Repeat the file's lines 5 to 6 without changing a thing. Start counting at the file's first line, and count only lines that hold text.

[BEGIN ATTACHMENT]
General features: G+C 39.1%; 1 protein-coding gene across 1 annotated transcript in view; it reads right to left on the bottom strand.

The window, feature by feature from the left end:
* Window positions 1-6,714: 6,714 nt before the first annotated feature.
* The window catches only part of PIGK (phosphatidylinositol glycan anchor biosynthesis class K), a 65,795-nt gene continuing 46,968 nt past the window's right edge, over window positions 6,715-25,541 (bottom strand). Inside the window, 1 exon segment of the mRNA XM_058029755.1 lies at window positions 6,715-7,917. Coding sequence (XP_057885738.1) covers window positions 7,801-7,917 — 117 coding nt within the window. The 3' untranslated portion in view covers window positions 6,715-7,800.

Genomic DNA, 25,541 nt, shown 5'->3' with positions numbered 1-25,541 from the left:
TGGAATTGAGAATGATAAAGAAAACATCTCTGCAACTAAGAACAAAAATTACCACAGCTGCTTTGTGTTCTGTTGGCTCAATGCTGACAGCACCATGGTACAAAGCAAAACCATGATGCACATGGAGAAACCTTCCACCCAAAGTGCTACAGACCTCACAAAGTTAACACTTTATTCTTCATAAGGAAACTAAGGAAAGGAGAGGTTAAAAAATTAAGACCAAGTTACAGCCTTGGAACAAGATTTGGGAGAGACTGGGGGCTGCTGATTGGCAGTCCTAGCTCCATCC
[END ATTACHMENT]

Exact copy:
Genomic DNA, 25,541 nt, shown 5'->3' with positions numbered 1-25,541 from the left:
TGGAATTGAGAATGATAAAGAAAACATCTCTGCAACTAAGAACAAAAATTACCACAGCTGCTTTGTGTTCTGTTGGCTCAATGCTGACAGCACCATGGTACAAAGCAAAACCATGATGCACATGGAGAAACCTTCCACCCAAAGTGCTACAGACCTCACAAAGTTAACACTTTATTCTTCATAAGGAAACTAAGGAAAGGAGAGGTTAAAAAATTAAGACCAAGTTACAGCCTTGGAACAAGATTTGGGAGAGACTGGGGGCTGCTGATTGGCAGTCCTAGCTCCATCC